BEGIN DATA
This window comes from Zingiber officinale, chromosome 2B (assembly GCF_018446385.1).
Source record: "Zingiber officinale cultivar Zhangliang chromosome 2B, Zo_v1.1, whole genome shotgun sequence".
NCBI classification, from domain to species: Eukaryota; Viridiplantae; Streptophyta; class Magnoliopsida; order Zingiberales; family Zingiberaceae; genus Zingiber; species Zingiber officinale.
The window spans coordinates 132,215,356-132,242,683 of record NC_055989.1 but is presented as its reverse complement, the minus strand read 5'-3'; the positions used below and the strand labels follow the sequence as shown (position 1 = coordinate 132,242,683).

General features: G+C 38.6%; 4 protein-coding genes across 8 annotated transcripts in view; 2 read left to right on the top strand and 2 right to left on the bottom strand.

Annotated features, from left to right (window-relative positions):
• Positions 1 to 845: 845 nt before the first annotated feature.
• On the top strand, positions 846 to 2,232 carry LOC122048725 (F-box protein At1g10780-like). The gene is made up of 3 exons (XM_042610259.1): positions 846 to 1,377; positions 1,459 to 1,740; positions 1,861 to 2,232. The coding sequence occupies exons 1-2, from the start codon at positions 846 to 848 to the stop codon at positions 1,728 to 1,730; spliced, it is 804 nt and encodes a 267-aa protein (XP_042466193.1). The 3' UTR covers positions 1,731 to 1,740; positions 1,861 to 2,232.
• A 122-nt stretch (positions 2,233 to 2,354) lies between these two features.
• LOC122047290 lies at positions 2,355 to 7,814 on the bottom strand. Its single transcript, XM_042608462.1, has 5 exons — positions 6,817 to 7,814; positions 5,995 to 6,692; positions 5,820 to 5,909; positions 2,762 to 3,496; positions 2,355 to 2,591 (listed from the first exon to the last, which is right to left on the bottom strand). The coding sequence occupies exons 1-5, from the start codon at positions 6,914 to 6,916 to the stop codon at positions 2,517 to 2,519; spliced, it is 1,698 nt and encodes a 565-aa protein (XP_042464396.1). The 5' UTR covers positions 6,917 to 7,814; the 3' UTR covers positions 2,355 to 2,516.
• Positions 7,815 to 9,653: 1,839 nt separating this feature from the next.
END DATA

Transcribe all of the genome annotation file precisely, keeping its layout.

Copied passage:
This window comes from Zingiber officinale, chromosome 2B (assembly GCF_018446385.1).
Source record: "Zingiber officinale cultivar Zhangliang chromosome 2B, Zo_v1.1, whole genome shotgun sequence".
NCBI classification, from domain to species: Eukaryota; Viridiplantae; Streptophyta; class Magnoliopsida; order Zingiberales; family Zingiberaceae; genus Zingiber; species Zingiber officinale.
The window spans coordinates 132,215,356-132,242,683 of record NC_055989.1 but is presented as its reverse complement, the minus strand read 5'-3'; the positions used below and the strand labels follow the sequence as shown (position 1 = coordinate 132,242,683).

General features: G+C 38.6%; 4 protein-coding genes across 8 annotated transcripts in view; 2 read left to right on the top strand and 2 right to left on the bottom strand.

Annotated features, from left to right (window-relative positions):
• Positions 1 to 845: 845 nt before the first annotated feature.
• On the top strand, positions 846 to 2,232 carry LOC122048725 (F-box protein At1g10780-like). The gene is made up of 3 exons (XM_042610259.1): positions 846 to 1,377; positions 1,459 to 1,740; positions 1,861 to 2,232. The coding sequence occupies exons 1-2, from the start codon at positions 846 to 848 to the stop codon at positions 1,728 to 1,730; spliced, it is 804 nt and encodes a 267-aa protein (XP_042466193.1). The 3' UTR covers positions 1,731 to 1,740; positions 1,861 to 2,232.
• A 122-nt stretch (positions 2,233 to 2,354) lies between these two features.
• LOC122047290 lies at positions 2,355 to 7,814 on the bottom strand. Its single transcript, XM_042608462.1, has 5 exons — positions 6,817 to 7,814; positions 5,995 to 6,692; positions 5,820 to 5,909; positions 2,762 to 3,496; positions 2,355 to 2,591 (listed from the first exon to the last, which is right to left on the bottom strand). The coding sequence occupies exons 1-5, from the start codon at positions 6,914 to 6,916 to the stop codon at positions 2,517 to 2,519; spliced, it is 1,698 nt and encodes a 565-aa protein (XP_042464396.1). The 5' UTR covers positions 6,917 to 7,814; the 3' UTR covers positions 2,355 to 2,516.
• Positions 7,815 to 9,653: 1,839 nt separating this feature from the next.